Established in 1995, the Adelaide Institute was formed from the former Truth Mission that was established in 1994 by convicted Holocaust denier Gerald Fredrick Töben. The Adelaide Institute is a Holocaust denial group in Australia and is considered to be anti-Semitic by the Australian government's human rights commission.
Supporters of the Institute have in the past been active in organisations such as Australians For Free Speech, which held a rally in 1994. The Institute has also been implicated in distributing Holocaust denialist material through mainstream and alternative publications. Letters to the editor and talk radio appear to be the favourite means of disseminating the worldview of the Institute. Prior to the opening of the film Schindler's List in Adelaide, members of the institute distributed Holocaust denial pamphlets on the street and through the mail, apparently targeting those of Jewish background. Additionally, members of the Institute sent materials denying to the Holocaust to prominent Australian newspapers masquerading as objective movie reviews, some of which reached publication.
The Institute's stated goal is exposing "the Holocaust myth". The activity of the Institute seems to have declined since its initial burst of activity in the middle 1990s. The Institute does however still maintain a website on which statements on various issues are regularly posted.
Legal action against the Institute
The Adelaide Institute website triggered the arrest of Fredrick Töben in Germany in April 1999. Töben was sentenced to 7 months in prison, but had already served seven months during trial, and was released upon payment of a $5000 bond-Kaution.
The Institute's website drew the attention of the Australian Human Rights and Equal Opportunity Commission (HREOC) in 2000 after HREOC found that the Adelaide Institute had breached section 18C of the Racial Discrimination Act by publishing material on the website, the consequences of which were "vilificatory, bullying, insulting and offensive" to the Jewish population; HREOC ordered Töben to close the site and apologise to the people he had offended but because rulings of the HREOC are not enforceable at law, the case was then brought before the Federal Court of Australia, which ordered in 2002 that certain material be removed from the Adelaide Institute web site.
The Order of the Federal Court of Australia was that the Adelaide Institute should remove from its website any material which conveys one or any of the following imputations:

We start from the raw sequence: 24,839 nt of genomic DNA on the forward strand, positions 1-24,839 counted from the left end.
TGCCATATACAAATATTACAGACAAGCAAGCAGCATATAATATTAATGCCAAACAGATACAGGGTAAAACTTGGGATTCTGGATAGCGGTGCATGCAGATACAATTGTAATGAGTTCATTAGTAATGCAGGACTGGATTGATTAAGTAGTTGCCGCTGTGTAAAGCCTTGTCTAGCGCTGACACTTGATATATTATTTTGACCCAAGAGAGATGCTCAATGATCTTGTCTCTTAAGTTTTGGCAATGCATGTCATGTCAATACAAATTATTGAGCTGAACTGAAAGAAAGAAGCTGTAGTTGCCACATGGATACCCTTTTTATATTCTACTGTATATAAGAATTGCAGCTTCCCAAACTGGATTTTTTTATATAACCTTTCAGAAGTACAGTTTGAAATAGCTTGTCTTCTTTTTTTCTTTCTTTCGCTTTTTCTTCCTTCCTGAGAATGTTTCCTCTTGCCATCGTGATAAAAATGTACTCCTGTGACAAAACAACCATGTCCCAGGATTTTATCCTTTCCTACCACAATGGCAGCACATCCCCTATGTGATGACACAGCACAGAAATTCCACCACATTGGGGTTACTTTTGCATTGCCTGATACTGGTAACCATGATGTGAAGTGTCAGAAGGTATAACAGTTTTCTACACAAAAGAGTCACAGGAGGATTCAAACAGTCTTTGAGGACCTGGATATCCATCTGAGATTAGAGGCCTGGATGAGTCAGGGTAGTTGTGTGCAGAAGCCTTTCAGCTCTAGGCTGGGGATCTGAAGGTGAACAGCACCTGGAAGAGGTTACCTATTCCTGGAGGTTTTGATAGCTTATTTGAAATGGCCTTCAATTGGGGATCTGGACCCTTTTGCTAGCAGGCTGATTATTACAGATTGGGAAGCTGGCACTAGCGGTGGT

- there is serious doubt that the Holocaust occurred
- it is unlikely that there were homicidal gas chambers at Auschwitz
- Jewish people who are offended by and challenge Holocaust denial are of limited intelligence
- some Jewish people, for improper purposes, including financial gain, have exaggerated the number of Jews killed during World War II and the circumstances in which they were killed
Electronic Frontiers Australia spoke out against the ruling, taking the view that "when encountering racist or hateful speech, the best remedy to be applied is generally more speech, not enforced silence." One of the reasons mentioned is that suppressing such content results in perception that the speaker must have something important to say, and "massively increased interest in what would otherwise be marginal ideas."
- John Tuson Bennett, one of Australia's longest and most active Holocaust deniers, active in the Holocaust denial movement since the late 1970s.
- Kerry Bolton
- Arthur Butz, author of The Hoax of the Twentieth Century: The Case Against the Presumed Extermination of European Jewry.
- Doug Collins, the first journalist to face a human rights complaint over four articles he wrote about the Holocaust and Jews, and who the called the Holocaust movie Schindler's List "Swindler's List".
- Robert Faurisson, France, Europe's leading Holocaust denier and known as the principal teacher of Ernst Zündel, German Holocaust denier and pamphleteer who was jailed several times for publishing hate literature.
- Jürgen Graf, as a Swiss citizen and author of several books about Holocaust denial, Graf was prosecuted, along with his publisher, Gerhard Förster, for denying the gas chambers and the six million figure. In July 1998 a Swiss court sentenced him to 15 months imprisonment, and to pay a large fine, because of his denial writings.
- Ingrid Rimland, a Canadian Holocaust denier, whose writings are regarded in Canada as hate material
- Germar Rudolf, German Holocaust denier.
- Olga Scully, Tasmanian woman, who has faced legal proceedings for her distribution of Holocaust denial propaganda.
- David Thomas, member of the Campaign to Decriminalize Holocaust History.
- Peter Hartung, the current director of the Adelaide Institute.
- Black supremacy
- The Holocaust
- Holocaust denial
- Nation of Islam and antisemitism
- White supremacy
- Towell, Noel (21 December 2013). "Holocaust denialists back calls for reform of Australia's race hate laws". Sydney Morning Herald. Retrieved 20 March 2015.
- HREOC media release:
- "Australian neo-Nazi jailed in Germany". BBC News. 1999-11-11. Retrieved 2010-04-23.
- EFA Letter to HREOC, Oct 1998
- Bolton, Kerry (2003). "From Kerry Bolton, Adelaide Institute Associate in New Zealand". Retrieved 2008-10-25.
- Official website
- BBC News article about 1999 arrest
- Australian Human Rights & Equal Opportunity Commission 2000 Media Releases
- Australian Human Rights & Equal Opportunity Commission 2000 Reasons for Decision
- Federal Court of Australia Toben v Jones (2002)
- The Stephen Roth Institute for the Study of Contemporary Antisemitism and Racism
- Letter from Electronic Frontiers Australia to Human Rights and Equal Opportunity Commission
- Briefing Paper: The Adelaide Institute, published by the B'nai B'rith Anti-Defamation Commission, Melbourne, 1999